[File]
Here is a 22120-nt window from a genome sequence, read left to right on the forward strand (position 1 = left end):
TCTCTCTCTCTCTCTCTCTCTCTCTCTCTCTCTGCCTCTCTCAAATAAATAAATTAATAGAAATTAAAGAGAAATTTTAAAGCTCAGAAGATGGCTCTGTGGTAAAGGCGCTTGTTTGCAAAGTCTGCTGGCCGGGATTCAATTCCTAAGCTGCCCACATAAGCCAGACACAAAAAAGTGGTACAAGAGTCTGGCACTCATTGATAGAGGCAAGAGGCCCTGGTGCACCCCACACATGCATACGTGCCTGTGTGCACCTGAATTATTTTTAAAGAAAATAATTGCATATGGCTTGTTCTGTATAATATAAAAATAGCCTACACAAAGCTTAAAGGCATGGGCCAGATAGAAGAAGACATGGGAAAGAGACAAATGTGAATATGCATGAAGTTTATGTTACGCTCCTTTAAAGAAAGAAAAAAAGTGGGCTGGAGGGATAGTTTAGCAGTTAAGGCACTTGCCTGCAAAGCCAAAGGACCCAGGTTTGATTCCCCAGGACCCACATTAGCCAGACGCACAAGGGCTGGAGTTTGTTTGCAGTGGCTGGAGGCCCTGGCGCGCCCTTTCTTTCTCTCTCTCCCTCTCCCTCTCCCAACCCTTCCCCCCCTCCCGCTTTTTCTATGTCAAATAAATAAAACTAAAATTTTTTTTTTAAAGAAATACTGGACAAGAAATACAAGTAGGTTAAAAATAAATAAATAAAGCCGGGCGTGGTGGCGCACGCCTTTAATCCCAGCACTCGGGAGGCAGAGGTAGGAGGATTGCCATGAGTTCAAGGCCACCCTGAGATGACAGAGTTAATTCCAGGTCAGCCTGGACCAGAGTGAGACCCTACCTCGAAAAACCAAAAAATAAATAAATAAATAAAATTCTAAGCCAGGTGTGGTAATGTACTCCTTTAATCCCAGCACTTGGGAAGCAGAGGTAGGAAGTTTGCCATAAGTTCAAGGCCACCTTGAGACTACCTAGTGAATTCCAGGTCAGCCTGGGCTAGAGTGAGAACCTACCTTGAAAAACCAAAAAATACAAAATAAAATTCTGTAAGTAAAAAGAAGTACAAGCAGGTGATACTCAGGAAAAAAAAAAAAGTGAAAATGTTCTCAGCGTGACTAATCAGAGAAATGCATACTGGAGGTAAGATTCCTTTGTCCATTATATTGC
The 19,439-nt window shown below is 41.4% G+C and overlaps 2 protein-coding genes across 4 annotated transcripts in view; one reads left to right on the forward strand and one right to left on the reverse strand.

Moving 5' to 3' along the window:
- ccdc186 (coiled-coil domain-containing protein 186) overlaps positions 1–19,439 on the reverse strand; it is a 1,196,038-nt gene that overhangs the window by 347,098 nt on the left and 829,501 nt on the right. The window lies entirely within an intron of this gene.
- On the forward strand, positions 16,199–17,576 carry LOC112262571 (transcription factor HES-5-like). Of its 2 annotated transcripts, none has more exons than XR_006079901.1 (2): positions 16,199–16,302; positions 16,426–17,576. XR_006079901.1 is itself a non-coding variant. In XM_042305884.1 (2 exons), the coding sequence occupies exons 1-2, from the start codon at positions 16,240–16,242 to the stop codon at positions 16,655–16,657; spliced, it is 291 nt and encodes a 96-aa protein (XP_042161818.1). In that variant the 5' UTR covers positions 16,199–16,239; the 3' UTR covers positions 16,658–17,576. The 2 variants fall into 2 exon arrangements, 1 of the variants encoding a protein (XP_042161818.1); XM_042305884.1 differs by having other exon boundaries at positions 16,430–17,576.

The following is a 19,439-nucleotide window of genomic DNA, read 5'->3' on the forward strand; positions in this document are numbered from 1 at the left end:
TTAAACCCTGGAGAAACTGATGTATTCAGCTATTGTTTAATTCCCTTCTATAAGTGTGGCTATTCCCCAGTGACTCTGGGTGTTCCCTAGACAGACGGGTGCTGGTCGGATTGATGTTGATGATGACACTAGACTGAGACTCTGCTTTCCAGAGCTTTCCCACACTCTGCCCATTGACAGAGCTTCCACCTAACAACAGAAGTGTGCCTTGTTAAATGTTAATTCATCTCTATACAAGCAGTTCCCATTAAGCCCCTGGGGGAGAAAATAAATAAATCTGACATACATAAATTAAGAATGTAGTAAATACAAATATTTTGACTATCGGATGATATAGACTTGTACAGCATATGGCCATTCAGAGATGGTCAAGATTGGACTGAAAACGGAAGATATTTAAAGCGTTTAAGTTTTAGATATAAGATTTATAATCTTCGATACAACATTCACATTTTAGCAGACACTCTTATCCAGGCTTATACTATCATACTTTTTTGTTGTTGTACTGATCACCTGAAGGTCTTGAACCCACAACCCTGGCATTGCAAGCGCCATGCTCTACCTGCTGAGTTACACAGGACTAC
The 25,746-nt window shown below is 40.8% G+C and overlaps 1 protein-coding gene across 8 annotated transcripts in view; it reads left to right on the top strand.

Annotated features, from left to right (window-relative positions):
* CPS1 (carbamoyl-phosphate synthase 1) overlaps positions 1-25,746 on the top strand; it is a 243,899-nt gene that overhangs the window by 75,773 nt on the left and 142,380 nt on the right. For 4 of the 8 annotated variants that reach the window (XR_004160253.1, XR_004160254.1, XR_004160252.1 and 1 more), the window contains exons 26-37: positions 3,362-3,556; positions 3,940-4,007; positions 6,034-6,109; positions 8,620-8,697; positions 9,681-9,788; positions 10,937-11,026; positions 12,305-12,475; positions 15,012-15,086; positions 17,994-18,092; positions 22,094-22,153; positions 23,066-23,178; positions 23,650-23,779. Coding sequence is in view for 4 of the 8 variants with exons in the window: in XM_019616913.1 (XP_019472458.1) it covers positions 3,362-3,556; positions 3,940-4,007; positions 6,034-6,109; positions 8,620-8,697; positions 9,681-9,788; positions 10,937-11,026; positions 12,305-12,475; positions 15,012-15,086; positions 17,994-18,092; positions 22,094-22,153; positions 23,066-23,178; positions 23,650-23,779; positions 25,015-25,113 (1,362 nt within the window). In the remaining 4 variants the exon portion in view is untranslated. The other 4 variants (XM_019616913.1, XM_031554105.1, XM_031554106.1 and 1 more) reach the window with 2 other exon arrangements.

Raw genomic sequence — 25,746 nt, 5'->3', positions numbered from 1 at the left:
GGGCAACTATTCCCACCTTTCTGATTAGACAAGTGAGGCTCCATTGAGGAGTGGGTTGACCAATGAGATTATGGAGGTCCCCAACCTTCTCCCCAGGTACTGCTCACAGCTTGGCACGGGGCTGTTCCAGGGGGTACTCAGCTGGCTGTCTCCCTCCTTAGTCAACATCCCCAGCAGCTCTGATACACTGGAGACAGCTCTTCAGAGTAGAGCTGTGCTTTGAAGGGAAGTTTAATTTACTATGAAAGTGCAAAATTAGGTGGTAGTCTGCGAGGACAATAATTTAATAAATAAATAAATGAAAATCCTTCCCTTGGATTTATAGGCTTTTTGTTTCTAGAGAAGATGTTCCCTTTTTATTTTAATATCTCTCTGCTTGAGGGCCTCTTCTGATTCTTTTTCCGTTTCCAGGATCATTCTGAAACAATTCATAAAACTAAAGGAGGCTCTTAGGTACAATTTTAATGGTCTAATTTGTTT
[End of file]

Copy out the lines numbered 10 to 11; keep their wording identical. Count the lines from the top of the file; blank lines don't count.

Annotated features, from left to right (window-relative positions):
* CPS1 (carbamoyl-phosphate synthase 1) overlaps positions 1-25,746 on the top strand; it is a 243,899-nt gene that overhangs the window by 75,773 nt on the left and 142,380 nt on the right. For 4 of the 8 annotated variants that reach the window (XR_004160253.1, XR_004160254.1, XR_004160252.1 and 1 more), the window contains exons 26-37: positions 3,362-3,556; positions 3,940-4,007; positions 6,034-6,109; positions 8,620-8,697; positions 9,681-9,788; positions 10,937-11,026; positions 12,305-12,475; positions 15,012-15,086; positions 17,994-18,092; positions 22,094-22,153; positions 23,066-23,178; positions 23,650-23,779. Coding sequence is in view for 4 of the 8 variants with exons in the window: in XM_019616913.1 (XP_019472458.1) it covers positions 3,362-3,556; positions 3,940-4,007; positions 6,034-6,109; positions 8,620-8,697; positions 9,681-9,788; positions 10,937-11,026; positions 12,305-12,475; positions 15,012-15,086; positions 17,994-18,092; positions 22,094-22,153; positions 23,066-23,178; positions 23,650-23,779; positions 25,015-25,113 (1,362 nt within the window). In the remaining 4 variants the exon portion in view is untranslated. The other 4 variants (XM_019616913.1, XM_031554105.1, XM_031554106.1 and 1 more) reach the window with 2 other exon arrangements.